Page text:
We are experts and have reviewed dozens of products to find you the best ceiling fans. In addition, we compiled our extensive research and wrote a buyer’s guide which goes into everything you need to know when buying a ceiling fan. This includes but is not limited to: downrods, lights, blade pitches, and more!. We hope you enjoy!
Emerson Aira ECO Ceiling fans come with a powerful DC EcoMotor to maximize its energy efficiency. It saves you 300% more energy than any average ceiling fan. The airflow (8133 CFM) is fantastic for large spaces both indoors and outdoors. Its overall streamlined design will give your interior a modern and attractive aesthetics.
Its body comes integrated with a LED light fixture. You can control light illuminance from the wall control. You can use the LED lights at their full brightness or dim them down to create a soothing ambiance. You can also add a hand held remote transmitter for your convenience which is optional when you order.
Emerson Fans are a pioneer in advanced ceiling fan technology. Their fans always offer extra than their contemporaries in the same price range. To know more about LED fans, you can refer to this guide for complete information.
The Minka Aire 60” Shyhawk LED has it all. With its dependable wooden blades, excellent design, and a super-efficient DC motor, this fan ranks conveniently higher against its peers in the same price range. With remote control integration, you don’t have to walk across the room to control your fan. You now have complete control in your hands.
Enjoy an integrated LED light with the capacity to provide over 1649 lumens and with a Color Rendering Index of 92. Not only is it physically impressive to look at, the Skyhawk is also a powerful fan with LED rated to last 30 times longer than a typical incandescent bulb. The Minka Aire is a beauty to behold and to own.
If you want to make a statement with quality, the Minka Aire 60” Skyhawk LED is top tier, with a quality rating of 5 (above the average 3). It’s windspeed is 3.28 MPH. This fan comes with an efficiency rating of 164 CFM/Watt, while consuming only 44 Watts of electricity per hour.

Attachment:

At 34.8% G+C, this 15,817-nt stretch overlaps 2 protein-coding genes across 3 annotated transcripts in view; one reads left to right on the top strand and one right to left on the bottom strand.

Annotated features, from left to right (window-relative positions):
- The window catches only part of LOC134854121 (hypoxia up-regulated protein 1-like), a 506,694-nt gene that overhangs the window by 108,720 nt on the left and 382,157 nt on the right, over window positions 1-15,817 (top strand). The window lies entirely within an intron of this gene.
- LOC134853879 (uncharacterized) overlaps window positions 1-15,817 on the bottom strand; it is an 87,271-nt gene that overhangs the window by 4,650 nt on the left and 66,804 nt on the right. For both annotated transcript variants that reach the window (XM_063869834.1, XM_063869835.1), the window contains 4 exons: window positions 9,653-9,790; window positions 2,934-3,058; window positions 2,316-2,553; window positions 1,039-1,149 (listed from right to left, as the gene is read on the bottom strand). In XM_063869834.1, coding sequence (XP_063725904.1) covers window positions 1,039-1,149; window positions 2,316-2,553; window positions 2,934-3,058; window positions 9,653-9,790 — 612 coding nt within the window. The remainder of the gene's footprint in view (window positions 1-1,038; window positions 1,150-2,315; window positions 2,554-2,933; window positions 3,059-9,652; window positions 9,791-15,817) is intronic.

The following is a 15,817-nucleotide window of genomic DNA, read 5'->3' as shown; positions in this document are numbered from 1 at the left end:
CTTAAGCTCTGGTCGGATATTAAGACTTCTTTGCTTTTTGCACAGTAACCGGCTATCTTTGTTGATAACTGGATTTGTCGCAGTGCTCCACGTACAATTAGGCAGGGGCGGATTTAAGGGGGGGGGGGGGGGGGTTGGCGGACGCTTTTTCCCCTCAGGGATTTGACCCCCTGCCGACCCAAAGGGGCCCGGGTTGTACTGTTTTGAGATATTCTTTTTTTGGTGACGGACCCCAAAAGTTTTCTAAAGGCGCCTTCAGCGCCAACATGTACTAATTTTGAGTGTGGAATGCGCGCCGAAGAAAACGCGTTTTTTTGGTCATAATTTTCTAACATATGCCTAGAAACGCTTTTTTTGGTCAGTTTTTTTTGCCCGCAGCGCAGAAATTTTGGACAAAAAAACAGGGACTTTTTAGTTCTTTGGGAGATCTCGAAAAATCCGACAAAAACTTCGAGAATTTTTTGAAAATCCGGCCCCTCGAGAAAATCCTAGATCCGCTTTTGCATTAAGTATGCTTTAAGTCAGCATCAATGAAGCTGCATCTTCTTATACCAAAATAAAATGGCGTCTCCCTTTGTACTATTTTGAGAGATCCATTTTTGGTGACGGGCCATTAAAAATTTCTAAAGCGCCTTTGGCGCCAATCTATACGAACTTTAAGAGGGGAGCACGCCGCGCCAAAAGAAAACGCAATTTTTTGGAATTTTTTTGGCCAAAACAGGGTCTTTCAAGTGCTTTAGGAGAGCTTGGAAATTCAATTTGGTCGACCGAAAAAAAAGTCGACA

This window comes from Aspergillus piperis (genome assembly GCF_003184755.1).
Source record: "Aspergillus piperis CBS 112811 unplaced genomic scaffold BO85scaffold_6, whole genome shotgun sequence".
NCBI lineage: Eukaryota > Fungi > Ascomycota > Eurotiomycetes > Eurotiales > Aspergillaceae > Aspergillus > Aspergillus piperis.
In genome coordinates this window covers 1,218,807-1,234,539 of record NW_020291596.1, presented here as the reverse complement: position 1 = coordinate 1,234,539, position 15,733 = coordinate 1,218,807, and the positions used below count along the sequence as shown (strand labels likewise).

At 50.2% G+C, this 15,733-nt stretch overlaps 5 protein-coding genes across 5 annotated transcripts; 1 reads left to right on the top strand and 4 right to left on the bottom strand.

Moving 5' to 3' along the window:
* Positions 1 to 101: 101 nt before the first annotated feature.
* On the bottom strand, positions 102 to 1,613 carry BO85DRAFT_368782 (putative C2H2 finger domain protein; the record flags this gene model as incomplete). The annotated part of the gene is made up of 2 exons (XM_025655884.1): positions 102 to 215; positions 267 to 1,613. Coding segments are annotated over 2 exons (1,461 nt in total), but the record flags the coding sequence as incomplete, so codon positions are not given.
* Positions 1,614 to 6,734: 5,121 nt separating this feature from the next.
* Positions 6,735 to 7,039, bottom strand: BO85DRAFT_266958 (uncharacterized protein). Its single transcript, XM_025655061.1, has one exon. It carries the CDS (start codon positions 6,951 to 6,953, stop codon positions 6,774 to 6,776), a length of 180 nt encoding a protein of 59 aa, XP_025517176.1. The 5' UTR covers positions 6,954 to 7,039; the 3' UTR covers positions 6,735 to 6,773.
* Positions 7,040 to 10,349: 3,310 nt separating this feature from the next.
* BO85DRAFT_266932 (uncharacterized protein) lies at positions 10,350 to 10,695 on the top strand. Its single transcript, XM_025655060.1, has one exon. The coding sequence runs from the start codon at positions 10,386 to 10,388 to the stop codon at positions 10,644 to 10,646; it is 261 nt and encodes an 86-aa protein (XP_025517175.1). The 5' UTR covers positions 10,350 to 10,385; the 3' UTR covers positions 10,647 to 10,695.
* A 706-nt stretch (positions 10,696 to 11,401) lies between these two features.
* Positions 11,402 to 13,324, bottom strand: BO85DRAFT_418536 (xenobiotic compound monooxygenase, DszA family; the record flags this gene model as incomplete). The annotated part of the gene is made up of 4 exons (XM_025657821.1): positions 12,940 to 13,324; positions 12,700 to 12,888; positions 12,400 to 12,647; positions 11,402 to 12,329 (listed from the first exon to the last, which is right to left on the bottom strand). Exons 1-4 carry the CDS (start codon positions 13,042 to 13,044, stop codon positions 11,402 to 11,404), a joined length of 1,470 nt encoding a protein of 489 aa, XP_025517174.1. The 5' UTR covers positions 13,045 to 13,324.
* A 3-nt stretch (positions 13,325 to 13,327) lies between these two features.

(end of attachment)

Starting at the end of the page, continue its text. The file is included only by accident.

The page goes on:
The manufacturer, Minka Aire, is considered one of the finest manufacturing companies when it comes to ceiling fans. They offer the best ceiling fans in the market, focusing on efficiency, durability, and quality. This is a fan brand that absolutely considers style as you can see from their fan designs.
The Mathews America USA ceiling fan is a great selection, especially if you love buying American-made products only. The fan runs smooth and quiet at medium and low speeds but it may require some balancing during installation. The low wind speed factor (2.69 MPH) implies low breeze condition, not enough to blow your socks off. It has a speed motor and tops out at 162 revolutions per minute. Worth noting, it doesn’t come with a light, nor can one be added to it.
With a decent efficiency rating at 79 CFM/Watt, it is designed to offer better service to smaller rooms of your home. You can install it in your study room, attic, library and even kids playrooms. The optional light fixtures give you freedom to choose the style according to your existing room décor.
This fan qualifies for the Buy American Act (BAA). It is one of the very few fans that is made in America.
The Ion Eco Fan uses 75% less energy than other ceiling fan motors. The Emerson DC EcoMotor provides efficient power savings as well as a smooth operation. It is ideal for professional spaces and rooms where noise needs to be at a minimum. The seamless design gives it a sleek and powerful look that instantly uplifts the room décor.
The fan comes with optional Mahagony solid wood blade designs. You can customize your fan as per your interiors and aesthetic preferences. The EcoMotor consumes a maximum 33 watt of energy and runs cooler than conventional AC motors. The integrated LED light fixture and streamlined design make it a smart choice for your home or office.
Emerson’s EcoMotor uses permanent magnets instead of copper windings to save your energy costs up to $100 over 18 months. However, at 2.69 mph windspeed, this fan won’t cool you down as much as more powerful options.
The Sweep Eco fan with Graphite blades has an ultra modern architectural form. The geometric pendant in the middle carries an integrated LED to brighten your space evenly. The fan runs on a 6 speed hand held remote control. The remote has options for reverse speed and light dimming as well.
The motor produces a massive airflow of 6683 CFM. It rotates between 50 to 204 RPM, yet consumes only 20 watt, which is fantastic. The fan is designed to give an instant cooling breeze irrespective of the ceiling height. You can install this fan in professional spaces or homes as the exterior is very universally flattering.
Emerson Ecomotor fans are designed to run on low energy demands to save you up to $100 over 18 months of use. This model is energy efficient and runs quieter than traditional AC motors. In this regard, here are some of the top ceiling fan designs that may impress you.